In-Win isn't just a chassis company - it makes its own power supplies too, so it’s unsurprising that a custom 120W PSU is also included here. The long design fits snug under the optical drive, behind the front panel, but that also means it's harder to cool. The tiny 40mm fan bolted on the end gives it some necessary air but at the cost of extra noise. In-Win could have designed the chassis with another 60mm fan in the side and shroud to draw the air through instead, but that would take up more space and manufacturing time.
The plastic front needs to be unclipped (an easy job, but they are thin and flimsy again), before the optical drive cage can be easily lifted it. Neither requires a tool, as it's a well designed and efficient process. Underneath the motherboard space is accessible and a mini-ITX board drops straight in with four screws.
On most boards, the CPU area sits adjacent to a 60mm fan on the side, which means it gets an exhaust right by the edge of the case - perfect! However, we found the wiring for both fans need to be tightly drawn out the way to avoid catching in the blades.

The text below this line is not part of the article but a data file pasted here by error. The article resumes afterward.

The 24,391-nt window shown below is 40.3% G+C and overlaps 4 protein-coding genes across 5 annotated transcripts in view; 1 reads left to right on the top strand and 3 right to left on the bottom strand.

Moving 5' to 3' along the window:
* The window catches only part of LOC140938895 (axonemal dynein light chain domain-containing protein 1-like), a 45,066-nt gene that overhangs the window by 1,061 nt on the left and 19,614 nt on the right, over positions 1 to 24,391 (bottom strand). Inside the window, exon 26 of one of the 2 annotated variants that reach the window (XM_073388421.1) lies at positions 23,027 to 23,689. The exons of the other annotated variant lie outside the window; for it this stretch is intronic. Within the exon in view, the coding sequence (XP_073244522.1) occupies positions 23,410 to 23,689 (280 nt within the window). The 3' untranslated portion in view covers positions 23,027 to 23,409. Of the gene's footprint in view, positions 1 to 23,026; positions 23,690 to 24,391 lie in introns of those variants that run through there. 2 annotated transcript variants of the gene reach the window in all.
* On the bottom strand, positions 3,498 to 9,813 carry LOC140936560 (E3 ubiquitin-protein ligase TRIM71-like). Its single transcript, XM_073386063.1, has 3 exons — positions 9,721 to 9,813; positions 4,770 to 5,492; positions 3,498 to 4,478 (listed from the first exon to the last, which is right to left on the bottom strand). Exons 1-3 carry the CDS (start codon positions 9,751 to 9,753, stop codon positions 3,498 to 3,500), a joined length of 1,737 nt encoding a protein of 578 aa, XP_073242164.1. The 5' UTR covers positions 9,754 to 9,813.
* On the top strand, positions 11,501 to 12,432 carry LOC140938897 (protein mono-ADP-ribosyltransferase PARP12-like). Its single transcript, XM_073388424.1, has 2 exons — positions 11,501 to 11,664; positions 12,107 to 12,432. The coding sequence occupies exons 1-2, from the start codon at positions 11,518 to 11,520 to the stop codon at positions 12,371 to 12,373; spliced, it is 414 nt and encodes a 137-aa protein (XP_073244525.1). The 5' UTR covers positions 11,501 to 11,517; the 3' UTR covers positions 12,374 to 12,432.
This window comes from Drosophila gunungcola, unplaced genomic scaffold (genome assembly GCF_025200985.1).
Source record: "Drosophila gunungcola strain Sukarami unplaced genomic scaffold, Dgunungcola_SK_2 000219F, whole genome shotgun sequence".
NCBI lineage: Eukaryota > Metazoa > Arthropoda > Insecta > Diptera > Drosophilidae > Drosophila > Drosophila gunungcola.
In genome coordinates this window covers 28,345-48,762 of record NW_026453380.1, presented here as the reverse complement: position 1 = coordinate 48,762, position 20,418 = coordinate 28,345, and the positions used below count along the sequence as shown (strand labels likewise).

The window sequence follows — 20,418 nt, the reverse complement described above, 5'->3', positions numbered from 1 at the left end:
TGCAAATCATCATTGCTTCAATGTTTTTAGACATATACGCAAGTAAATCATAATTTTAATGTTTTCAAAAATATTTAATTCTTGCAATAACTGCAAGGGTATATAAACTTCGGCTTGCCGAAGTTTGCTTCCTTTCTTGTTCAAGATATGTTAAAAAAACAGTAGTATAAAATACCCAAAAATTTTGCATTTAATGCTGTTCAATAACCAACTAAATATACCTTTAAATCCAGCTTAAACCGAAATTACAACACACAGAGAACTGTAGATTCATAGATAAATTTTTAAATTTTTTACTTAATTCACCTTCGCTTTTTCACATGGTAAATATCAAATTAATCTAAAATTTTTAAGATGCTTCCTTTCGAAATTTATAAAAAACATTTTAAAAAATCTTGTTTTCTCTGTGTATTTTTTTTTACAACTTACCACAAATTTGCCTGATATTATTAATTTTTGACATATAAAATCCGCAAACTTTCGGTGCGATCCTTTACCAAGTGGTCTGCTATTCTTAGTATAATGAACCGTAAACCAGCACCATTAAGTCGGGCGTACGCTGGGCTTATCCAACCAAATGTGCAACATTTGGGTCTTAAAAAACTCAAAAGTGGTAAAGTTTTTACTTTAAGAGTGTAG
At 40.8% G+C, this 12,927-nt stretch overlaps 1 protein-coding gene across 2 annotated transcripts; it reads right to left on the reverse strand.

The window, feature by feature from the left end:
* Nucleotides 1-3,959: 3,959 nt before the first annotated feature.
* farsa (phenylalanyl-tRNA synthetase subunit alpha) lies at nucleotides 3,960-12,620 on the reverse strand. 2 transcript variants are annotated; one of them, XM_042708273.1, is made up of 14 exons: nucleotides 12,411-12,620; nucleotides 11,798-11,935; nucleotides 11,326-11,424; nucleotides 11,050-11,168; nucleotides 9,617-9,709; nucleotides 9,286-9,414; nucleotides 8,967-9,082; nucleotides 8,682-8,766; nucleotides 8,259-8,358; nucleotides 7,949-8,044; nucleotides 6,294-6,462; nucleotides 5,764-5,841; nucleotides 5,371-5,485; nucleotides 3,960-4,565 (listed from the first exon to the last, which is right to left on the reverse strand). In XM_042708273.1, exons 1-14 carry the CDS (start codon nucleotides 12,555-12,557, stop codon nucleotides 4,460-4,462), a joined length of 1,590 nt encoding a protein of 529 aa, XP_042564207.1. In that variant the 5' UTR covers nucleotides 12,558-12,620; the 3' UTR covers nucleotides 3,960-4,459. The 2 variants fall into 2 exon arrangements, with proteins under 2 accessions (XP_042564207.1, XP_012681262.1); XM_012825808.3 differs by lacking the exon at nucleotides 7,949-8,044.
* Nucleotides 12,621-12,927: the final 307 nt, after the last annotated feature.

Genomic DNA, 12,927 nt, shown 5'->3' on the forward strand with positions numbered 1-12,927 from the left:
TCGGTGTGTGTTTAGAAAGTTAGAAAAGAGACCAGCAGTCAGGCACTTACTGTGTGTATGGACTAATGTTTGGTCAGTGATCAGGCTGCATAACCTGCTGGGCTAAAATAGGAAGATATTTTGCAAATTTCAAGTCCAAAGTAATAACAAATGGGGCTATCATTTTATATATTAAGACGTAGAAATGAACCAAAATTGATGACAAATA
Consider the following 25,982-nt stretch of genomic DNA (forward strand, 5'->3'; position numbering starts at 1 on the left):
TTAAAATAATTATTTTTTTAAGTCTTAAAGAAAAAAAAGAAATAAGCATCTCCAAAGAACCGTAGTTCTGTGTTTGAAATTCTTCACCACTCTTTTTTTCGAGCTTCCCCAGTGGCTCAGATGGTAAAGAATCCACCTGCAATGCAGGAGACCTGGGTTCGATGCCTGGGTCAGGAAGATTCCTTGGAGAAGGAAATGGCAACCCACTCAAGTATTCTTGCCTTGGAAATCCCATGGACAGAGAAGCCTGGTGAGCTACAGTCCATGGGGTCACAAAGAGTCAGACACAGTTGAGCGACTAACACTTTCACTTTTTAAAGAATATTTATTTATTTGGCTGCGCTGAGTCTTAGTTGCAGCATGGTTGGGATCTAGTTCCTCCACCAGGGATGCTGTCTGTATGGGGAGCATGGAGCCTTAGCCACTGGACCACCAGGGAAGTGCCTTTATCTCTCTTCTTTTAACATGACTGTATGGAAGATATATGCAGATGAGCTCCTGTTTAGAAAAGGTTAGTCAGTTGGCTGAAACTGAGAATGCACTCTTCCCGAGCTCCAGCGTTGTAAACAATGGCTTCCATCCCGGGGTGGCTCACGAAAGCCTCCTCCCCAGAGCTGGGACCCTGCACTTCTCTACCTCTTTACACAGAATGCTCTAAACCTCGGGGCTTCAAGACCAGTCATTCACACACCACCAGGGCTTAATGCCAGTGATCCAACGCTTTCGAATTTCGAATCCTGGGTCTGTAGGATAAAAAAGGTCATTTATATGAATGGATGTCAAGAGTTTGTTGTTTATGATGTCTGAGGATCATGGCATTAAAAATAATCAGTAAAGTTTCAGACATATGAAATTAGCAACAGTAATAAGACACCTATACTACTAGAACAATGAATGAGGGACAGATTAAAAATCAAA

Click to enlarge
The hard drive cage is easily unscrewed allowing ease of installation, and there are even 2.5in screw holes for smaller drives or SSDs too. As a fact and not a criticism, cable tidying is a nightmare in all these tiny cases. There's just no place to route them, but the situation can be improved by using cable ties and sticky hooks. We also strongly advise using SATA optical and hard drives, and also sleeving where possible, or at least zip-tying the PSU cables in too. Considering In-Win goes to the effort of including all the screws and optical drive adapter parts, it would have been even more awesome to have a 10cm SATA cable or two in the box as well, but no matter.
Installation requires some careful cable management... probably better than this! Click to enlarge
While the ATX, 12V 4-pin and SATA power connectors for the hard disk are of good length, In-Win includes a longer molex for the optical drive - and even then it was too short - meaning we had to source our own molex to SATA power adapter to get the optical drive powered. Either using a full size 5.25in or slimline optical drive in its bracket means it suffers the typical fate of all these mini-ITX cases: it sits right over the CPU socket. Effectively this means a compromise of finding a very low profile CPU cooler with sufficient gap between the underside of the drive above and fan, using a cool CPU and then putting up with the additional noise a small, thin fan makes. Clearly that’s not ideal.